This is where you’ll discover the benefits of considering user stories (modular content) instead of pages:

  • User story W might actually belong with subjects X, Y, and Z
  • If you only add W to page Y, the user will be forced to search around for it
  • If you add W to all pages, you’ll end up with duplicate content (which Google doesn’t like very much)

The solution: include W as a click-through option on all related stories.

#3 Differentiate between main themes and subtopics with short paragraphs

As a writer, you often know quite a lot about any given topic. It’s tempting to show off all your knowledge in a piece of content. But that’s not helpful to a reader who might be scanning your text. It also makes it harder for your designer to turn your article into an attractive page.

For those reasons, stick to the main topics first. Ask yourself if any subtopics might be better suited to their own user story. An easy way to do this is by limiting paragraphs to a maximum of 6 lines. That makes it much easier to focus.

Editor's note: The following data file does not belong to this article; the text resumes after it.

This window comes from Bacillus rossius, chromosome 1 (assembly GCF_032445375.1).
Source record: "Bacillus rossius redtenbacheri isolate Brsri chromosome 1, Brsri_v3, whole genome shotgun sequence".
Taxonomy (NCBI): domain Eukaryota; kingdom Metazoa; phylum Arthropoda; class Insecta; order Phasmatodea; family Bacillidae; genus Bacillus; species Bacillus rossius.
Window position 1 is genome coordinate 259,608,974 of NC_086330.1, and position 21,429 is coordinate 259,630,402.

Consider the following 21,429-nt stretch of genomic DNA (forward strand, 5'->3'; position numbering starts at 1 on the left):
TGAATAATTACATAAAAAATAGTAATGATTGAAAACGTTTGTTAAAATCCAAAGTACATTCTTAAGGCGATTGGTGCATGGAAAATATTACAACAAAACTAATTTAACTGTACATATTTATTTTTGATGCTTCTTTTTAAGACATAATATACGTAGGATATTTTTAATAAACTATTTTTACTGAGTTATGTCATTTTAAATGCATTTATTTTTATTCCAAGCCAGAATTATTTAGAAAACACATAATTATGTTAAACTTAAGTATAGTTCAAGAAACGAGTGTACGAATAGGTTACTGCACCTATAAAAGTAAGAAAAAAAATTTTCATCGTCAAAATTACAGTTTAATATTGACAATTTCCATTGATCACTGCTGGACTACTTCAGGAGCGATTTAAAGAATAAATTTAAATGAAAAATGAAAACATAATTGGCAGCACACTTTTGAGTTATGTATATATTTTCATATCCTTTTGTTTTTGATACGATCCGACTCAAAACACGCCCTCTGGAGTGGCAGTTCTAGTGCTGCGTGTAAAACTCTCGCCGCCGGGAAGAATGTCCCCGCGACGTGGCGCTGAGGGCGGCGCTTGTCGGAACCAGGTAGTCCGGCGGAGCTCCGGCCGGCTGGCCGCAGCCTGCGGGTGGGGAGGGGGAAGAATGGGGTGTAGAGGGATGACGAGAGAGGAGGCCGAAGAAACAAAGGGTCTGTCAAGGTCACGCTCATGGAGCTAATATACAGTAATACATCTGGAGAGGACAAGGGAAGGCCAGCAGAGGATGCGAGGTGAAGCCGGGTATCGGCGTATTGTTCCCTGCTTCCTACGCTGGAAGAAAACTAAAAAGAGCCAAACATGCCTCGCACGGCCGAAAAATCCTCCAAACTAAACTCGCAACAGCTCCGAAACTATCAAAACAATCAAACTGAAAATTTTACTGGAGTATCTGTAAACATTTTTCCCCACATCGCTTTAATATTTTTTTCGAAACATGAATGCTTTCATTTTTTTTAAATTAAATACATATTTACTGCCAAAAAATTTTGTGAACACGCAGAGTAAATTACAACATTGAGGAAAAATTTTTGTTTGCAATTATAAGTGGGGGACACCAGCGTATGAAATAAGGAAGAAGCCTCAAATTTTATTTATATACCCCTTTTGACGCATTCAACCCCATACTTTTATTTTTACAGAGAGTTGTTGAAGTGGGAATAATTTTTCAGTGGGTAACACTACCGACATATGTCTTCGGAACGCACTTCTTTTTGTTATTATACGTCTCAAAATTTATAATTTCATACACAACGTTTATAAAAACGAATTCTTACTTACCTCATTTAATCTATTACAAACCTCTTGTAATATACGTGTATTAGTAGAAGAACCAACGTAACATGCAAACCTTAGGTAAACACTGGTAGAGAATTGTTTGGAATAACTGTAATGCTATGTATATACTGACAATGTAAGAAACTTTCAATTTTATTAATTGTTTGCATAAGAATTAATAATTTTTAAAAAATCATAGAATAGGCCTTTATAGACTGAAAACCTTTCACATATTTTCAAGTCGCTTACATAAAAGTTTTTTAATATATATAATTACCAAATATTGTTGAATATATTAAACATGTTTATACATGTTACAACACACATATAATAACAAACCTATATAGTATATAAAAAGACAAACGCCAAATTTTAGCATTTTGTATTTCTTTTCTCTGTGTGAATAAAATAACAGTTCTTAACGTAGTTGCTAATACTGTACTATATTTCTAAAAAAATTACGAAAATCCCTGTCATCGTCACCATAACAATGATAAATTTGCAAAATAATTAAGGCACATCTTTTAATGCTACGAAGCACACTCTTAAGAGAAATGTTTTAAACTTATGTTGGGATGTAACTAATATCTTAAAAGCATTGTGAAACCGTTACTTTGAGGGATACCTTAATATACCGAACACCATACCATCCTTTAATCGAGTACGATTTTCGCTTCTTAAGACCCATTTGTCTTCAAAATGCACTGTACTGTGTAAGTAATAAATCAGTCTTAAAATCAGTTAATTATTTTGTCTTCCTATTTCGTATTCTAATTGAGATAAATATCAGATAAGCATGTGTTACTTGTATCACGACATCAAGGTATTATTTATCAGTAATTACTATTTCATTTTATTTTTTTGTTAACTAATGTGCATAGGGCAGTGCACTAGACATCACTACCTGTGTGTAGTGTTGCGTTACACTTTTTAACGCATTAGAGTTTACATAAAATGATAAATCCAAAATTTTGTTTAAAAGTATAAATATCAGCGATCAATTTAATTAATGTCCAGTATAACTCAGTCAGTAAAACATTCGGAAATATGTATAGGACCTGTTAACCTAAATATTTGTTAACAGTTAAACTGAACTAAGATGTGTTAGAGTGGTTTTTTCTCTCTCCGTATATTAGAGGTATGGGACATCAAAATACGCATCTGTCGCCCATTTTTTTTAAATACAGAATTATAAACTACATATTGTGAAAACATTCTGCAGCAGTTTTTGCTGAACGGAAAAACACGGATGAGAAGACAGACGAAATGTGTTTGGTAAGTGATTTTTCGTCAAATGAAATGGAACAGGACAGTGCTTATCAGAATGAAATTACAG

#4 Consistently use H1 to H3

A user story will often have some kind of hierarchy. Make that structure clear by adding descriptive titles and subtitles. Don’t forget to add the H1 to H3 tags (H1 is for your article’s title). That makes it a lot easier for the designer to incorporate the hierarchy in the design.

Are you noticing that a story needs even deeper layers (H4/H5/H6)? In that case, it might be better to split your content into multiple stories instead.

#5 Images aren’t required

One of the benefits of using content as your starting point is that you won’t be bound to a specific topic. On many web pages, you’ll find an image at the top that doesn’t really add any context or value, like a generic stock photo of smiling people.